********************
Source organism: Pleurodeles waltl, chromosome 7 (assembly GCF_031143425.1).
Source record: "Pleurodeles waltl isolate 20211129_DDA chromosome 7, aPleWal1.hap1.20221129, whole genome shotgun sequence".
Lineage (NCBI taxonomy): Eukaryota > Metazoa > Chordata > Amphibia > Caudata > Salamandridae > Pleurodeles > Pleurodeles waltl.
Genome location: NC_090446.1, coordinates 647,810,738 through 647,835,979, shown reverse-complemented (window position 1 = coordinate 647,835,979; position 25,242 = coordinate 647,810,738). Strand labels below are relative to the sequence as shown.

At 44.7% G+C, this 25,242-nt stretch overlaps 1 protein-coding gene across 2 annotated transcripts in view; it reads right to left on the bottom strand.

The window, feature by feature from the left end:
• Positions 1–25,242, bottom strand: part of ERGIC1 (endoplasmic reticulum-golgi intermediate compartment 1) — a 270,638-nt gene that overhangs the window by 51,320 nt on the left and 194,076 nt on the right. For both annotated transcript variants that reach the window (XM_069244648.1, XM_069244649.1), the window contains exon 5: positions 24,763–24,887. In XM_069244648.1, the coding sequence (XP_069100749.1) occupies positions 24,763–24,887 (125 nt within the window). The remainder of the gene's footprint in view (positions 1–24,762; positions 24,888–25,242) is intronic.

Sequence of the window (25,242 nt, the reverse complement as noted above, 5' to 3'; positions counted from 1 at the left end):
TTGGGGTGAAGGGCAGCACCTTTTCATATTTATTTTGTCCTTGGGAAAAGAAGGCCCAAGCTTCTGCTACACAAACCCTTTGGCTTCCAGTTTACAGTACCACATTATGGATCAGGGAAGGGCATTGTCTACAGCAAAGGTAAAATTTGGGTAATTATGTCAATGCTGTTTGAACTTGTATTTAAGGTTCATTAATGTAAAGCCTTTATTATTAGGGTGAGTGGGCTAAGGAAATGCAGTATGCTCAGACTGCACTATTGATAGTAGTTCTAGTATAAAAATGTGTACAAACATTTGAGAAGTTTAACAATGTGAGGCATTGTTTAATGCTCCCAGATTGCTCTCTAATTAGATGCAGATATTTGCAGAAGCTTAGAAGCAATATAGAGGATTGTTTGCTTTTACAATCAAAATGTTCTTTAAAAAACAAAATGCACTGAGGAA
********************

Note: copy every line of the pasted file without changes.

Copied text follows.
Source organism: Pleurodeles waltl, chromosome 7 (assembly GCF_031143425.1).
Source record: "Pleurodeles waltl isolate 20211129_DDA chromosome 7, aPleWal1.hap1.20221129, whole genome shotgun sequence".
Lineage (NCBI taxonomy): Eukaryota > Metazoa > Chordata > Amphibia > Caudata > Salamandridae > Pleurodeles > Pleurodeles waltl.
Genome location: NC_090446.1, coordinates 647,810,738 through 647,835,979, shown reverse-complemented (window position 1 = coordinate 647,835,979; position 25,242 = coordinate 647,810,738). Strand labels below are relative to the sequence as shown.

At 44.7% G+C, this 25,242-nt stretch overlaps 1 protein-coding gene across 2 annotated transcripts in view; it reads right to left on the bottom strand.

The window, feature by feature from the left end:
• Positions 1–25,242, bottom strand: part of ERGIC1 (endoplasmic reticulum-golgi intermediate compartment 1) — a 270,638-nt gene that overhangs the window by 51,320 nt on the left and 194,076 nt on the right. For both annotated transcript variants that reach the window (XM_069244648.1, XM_069244649.1), the window contains exon 5: positions 24,763–24,887. In XM_069244648.1, the coding sequence (XP_069100749.1) occupies positions 24,763–24,887 (125 nt within the window). The remainder of the gene's footprint in view (positions 1–24,762; positions 24,888–25,242) is intronic.

Sequence of the window (25,242 nt, the reverse complement as noted above, 5' to 3'; positions counted from 1 at the left end):
TTGGGGTGAAGGGCAGCACCTTTTCATATTTATTTTGTCCTTGGGAAAAGAAGGCCCAAGCTTCTGCTACACAAACCCTTTGGCTTCCAGTTTACAGTACCACATTATGGATCAGGGAAGGGCATTGTCTACAGCAAAGGTAAAATTTGGGTAATTATGTCAATGCTGTTTGAACTTGTATTTAAGGTTCATTAATGTAAAGCCTTTATTATTAGGGTGAGTGGGCTAAGGAAATGCAGTATGCTCAGACTGCACTATTGATAGTAGTTCTAGTATAAAAATGTGTACAAACATTTGAGAAGTTTAACAATGTGAGGCATTGTTTAATGCTCCCAGATTGCTCTCTAATTAGATGCAGATATTTGCAGAAGCTTAGAAGCAATATAGAGGATTGTTTGCTTTTACAATCAAAATGTTCTTTAAAAAACAAAATGCACTGAGGAA